Other Funny English Language Bloopers

h2.jpgIf learners are advanced enough to see the “double meaning” in funny English signs on their own, they usually do find them amusing. It has, however, occurred to me that people who work very hard to learn English might not appreciate the mistakes of others being laughed at, especially when a native English speaker is pointing out those mistakes.

Usually this is not an issue, but it is perhaps worth pointing out to students that the mistake is not in the grammar or construction, but in the second or unintended meaning. There are also sometimes lists of English language headlines that fit this as well – so if you want to avoid feeling that you are poking fun at non-native speakers, track down some of those too to show that native English speakers make funny mistakes too. (“Two sisters reunite after eighteen years at checkout counter”; “Autos killing 110 a day, let’s resolve to do better.”) I would save these as well as the funny signs for strong groups; they aren’t funny if they all have to be explained.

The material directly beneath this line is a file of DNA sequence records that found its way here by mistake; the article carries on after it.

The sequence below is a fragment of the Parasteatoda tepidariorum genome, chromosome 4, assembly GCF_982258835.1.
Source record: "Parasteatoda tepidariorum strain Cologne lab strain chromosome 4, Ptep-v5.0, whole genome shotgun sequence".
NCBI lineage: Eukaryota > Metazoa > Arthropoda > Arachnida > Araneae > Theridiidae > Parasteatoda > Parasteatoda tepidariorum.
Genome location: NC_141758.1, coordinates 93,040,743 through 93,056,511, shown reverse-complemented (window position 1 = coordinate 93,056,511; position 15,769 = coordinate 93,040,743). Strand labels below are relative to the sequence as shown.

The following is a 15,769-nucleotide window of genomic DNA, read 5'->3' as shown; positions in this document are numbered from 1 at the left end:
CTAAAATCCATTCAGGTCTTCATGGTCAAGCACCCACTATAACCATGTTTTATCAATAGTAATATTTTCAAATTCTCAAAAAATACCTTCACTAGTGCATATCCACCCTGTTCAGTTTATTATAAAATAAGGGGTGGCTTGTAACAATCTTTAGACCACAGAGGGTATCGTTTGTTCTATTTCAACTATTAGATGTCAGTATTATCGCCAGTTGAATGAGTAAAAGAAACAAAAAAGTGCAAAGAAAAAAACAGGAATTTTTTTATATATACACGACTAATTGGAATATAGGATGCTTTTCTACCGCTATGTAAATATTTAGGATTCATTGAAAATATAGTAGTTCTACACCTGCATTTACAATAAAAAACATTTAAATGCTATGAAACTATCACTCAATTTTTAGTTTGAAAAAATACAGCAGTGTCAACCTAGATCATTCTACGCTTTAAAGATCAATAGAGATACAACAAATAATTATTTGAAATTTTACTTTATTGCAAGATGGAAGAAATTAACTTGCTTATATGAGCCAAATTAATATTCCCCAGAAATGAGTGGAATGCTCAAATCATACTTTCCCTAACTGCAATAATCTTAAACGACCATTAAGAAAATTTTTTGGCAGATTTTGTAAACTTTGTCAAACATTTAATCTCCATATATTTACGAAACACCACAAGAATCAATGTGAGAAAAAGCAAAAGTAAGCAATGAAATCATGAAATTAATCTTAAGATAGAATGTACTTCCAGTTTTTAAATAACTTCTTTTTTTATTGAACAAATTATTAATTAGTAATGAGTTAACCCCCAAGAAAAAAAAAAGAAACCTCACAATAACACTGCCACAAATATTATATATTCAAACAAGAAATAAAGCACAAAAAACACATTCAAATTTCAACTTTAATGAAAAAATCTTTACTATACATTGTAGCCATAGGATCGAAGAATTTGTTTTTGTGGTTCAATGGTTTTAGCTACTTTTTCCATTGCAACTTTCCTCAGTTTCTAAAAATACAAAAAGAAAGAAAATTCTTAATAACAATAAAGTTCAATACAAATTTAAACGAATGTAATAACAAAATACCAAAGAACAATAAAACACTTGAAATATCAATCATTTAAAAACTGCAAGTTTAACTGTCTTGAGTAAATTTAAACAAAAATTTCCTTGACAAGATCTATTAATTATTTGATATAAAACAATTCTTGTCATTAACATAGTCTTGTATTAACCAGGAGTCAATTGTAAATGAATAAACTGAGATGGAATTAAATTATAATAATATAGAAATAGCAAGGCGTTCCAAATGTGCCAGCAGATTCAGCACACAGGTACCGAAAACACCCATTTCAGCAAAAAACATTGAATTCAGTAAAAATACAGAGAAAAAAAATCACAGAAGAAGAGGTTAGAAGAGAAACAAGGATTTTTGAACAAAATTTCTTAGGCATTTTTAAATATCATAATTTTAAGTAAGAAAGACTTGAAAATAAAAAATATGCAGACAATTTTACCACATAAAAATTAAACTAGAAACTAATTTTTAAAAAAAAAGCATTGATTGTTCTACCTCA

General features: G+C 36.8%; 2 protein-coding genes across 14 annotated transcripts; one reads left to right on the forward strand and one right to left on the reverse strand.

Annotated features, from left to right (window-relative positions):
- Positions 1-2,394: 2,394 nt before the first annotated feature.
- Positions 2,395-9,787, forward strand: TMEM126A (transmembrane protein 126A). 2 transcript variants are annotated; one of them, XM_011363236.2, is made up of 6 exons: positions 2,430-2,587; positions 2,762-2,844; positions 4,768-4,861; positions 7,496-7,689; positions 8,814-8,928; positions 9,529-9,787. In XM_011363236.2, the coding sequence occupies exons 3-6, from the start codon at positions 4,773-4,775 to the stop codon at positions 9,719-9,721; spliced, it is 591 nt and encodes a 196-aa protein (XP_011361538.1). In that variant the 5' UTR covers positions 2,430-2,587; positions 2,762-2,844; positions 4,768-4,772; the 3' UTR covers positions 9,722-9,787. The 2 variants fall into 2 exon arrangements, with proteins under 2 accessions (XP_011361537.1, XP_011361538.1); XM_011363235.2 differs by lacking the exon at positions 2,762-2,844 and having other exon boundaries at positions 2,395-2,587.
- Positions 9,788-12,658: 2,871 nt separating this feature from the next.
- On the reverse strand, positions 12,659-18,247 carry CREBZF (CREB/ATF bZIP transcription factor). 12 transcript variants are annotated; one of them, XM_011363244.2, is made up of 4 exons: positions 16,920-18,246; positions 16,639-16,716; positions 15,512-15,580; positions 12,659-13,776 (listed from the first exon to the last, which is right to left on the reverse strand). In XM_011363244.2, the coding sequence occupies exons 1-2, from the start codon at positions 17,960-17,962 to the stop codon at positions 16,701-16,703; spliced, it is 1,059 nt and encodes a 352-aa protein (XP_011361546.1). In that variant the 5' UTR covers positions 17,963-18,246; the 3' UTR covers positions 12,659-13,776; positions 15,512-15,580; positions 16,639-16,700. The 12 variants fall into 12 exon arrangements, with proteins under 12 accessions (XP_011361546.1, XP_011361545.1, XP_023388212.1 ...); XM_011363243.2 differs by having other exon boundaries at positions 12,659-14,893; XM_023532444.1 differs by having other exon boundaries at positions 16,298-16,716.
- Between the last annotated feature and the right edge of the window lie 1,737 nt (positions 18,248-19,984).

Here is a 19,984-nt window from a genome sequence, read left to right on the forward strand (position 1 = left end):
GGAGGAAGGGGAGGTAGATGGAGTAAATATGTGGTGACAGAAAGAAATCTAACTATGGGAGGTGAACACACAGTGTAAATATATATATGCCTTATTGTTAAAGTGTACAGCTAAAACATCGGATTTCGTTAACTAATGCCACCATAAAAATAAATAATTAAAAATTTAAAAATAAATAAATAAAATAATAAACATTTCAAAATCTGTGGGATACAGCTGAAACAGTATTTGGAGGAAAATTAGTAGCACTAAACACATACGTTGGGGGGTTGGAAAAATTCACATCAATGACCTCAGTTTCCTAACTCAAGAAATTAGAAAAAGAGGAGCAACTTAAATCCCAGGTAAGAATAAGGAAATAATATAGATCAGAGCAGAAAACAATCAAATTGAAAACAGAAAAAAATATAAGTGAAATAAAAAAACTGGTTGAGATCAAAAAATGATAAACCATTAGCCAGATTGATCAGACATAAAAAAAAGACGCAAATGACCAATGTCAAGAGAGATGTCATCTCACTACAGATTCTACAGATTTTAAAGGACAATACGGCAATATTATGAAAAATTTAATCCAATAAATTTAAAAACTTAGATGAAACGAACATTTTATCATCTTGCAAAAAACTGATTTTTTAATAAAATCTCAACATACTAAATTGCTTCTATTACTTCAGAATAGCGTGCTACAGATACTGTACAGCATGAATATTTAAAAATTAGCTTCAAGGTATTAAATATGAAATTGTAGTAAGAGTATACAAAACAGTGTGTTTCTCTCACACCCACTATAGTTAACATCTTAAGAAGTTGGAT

With the activity I suggested here for the funny signs, it may also help to remove the country or city names to make it less pointed.

Finally, don’t think that one high profile native-speaking individual who makes frequent English language bloopers has escaped my attention. He has not, and this video (scroll down) shows one amusing blooper after another (as well as a baby laughing, the charm of which wears off quickly). I would proceed with caution though considering whether to bring this into an EFL class abroad; while I do think the bloopers themselves are funny, I suspect plenty of people have strong feelings about many serious political events and may not enjoy a giggle at the absent-mindedness (or more) of this guy, given his role in the wider and more serious context.